General System, and division of the Code.
By the code of the sect of Illuminees I mean the principles and systems which it had formed to itself on Religion and Civil Society, or rather against all Religion and Civil Society whatever; I mean the government and the laws which it has adopted to realize its plans, and to guide the adepts in bringing the whole universe into its systems. This was not so much a code springing from an ardent mind, and an enthusiastic zeal for a great revolution, as the offspring of reflection on the means of rendering it infallible; for no sooner had Weishaupt conceived a plan, than he foresaw the obstacles which might thwart its success. Though he decorated the first pupils whom he had seduced with the title of his profound adepts, yet he did not dare unfold to them the vast extent of his plans. Pleased with having laid the foundation, he did not hurry the elevation of that edifice, which might have been exposed to fall for want of the proper precautions; no, he wished it to be as durable as time itself. For five whole years he meditated; and he foresaw that he should still have to pause for many a tedious day on the means of securing the success of his plans. His plodding head silently ruminated and slowly combined that code of laws or rather of cunning, of artifice, of snares and ambushees by which he was to regulate the preparation of candidates, the duties of the initiated, the functions, the rights, the conduct of the chiefs, and even his own. He watched every means of seduction, weighed and compared those means, tried them one after the other; and when he had adopted any of them would still reserve the power of changing them, in case he should happen to fall upon any that would be more disastrous.
Meanwhile his first disciples, now his apostles, gained him many partizans; he seduced many himself, and directed their conduct by letter. His advice was adapted to circumstances, and, artfully husbanding his promises, he kept the minds of his disciples perpetually in suspense as to the last mysteries. To his trusty adepts he promises systems of morality, of education, and of polity, all entirely new; and they might easily surmise that this future code would be no other than that of a morality without restraint, of a religion without a God, and of a polity without laws or any dependence whatsoever; 1 though he did not dare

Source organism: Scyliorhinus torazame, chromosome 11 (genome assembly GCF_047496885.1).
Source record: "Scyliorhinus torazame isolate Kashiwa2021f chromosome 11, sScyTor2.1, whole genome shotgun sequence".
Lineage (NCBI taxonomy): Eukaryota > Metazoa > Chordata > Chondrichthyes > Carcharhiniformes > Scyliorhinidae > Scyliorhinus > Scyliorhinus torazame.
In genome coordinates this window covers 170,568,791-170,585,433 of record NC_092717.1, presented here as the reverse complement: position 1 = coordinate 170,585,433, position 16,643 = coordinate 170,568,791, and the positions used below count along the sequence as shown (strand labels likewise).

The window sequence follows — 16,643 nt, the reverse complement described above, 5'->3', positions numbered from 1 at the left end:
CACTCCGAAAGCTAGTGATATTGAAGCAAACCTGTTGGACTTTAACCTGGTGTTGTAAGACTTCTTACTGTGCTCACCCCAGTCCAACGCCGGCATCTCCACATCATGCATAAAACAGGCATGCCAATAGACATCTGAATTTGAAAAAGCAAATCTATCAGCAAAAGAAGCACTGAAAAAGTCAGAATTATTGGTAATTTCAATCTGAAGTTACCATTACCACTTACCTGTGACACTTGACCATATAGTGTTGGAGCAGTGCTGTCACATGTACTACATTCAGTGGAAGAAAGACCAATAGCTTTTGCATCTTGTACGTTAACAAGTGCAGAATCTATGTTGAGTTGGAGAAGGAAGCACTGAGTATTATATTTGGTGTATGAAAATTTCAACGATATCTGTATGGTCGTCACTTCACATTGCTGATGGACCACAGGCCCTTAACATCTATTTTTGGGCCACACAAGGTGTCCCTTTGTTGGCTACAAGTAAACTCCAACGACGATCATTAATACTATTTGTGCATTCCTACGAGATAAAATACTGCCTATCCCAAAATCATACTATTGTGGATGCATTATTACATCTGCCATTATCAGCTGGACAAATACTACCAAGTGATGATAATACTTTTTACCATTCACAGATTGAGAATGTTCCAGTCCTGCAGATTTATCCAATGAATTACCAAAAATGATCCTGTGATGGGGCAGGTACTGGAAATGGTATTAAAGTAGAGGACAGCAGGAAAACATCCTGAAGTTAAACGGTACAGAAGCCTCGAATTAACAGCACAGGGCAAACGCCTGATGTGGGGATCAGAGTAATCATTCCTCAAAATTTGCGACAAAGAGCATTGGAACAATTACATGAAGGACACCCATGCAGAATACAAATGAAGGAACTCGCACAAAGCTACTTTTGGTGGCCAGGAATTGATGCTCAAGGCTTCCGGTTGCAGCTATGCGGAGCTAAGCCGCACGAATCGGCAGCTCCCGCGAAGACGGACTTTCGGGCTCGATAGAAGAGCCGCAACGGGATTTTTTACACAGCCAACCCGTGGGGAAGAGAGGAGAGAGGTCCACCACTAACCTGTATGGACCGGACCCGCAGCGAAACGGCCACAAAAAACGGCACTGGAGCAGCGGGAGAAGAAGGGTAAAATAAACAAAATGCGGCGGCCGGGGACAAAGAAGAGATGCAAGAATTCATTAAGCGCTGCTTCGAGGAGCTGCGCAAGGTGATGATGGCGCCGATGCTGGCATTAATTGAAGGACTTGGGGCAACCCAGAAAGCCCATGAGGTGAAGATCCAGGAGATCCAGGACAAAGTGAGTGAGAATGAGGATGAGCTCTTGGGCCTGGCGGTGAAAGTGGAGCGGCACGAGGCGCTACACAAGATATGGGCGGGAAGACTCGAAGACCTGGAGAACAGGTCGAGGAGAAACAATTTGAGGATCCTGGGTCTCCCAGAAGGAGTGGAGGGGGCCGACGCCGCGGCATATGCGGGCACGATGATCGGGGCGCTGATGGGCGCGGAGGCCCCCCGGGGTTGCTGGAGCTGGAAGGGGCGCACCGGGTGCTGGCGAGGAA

entirely to throw away the mask. But his laws appeared imperfect, his snares were not sufficiently concealed; and he was convinced that time and experience alone could perfect the work on which he had so long meditated. Such are the colours, at least, in which we see him representing himself when his adepts, impatient to be initiated in the last mysteries, reproach him with the slowness of the proceedings: “It is from time and experience,” says he, “that we are to learn. I daily put to the test what I made last year, and I find that my performances of this year are far superior. Give me then time to reflect on what may forward and on what may delay the execution of our plans; to weigh what may be expected of our people left to themselves or led and conducted by us.—Remember that what is done in haste, speedily falls to ruin. Leave me then to myself, let me act alone; and believe me, time and I are worth any other two.” 2
Let not the reader imagine that these meditations of Weishaupt alluded to the object of his views; that never varied; the destruction of Religion, the destruction of Society and the civil Laws, the destruction of property,—that was the point at which he always aimed; and this impious man too well knew his crime, not to be alarmed; we see him writing to his confident, “You know the situation in which I stand. I must direct the whole by means of five or six persons. It is absolutely necessary that I should during my life remain unknown to the greater part of the adepts themselves.—I am often overwhelmed with the idea that all my meditations, all my services and toils are perhaps only twisting a rope or planting a gallows for myself; that the indiscretion or imprudence of a single individual may overturn the most beautiful edifice that ever was reared.” 3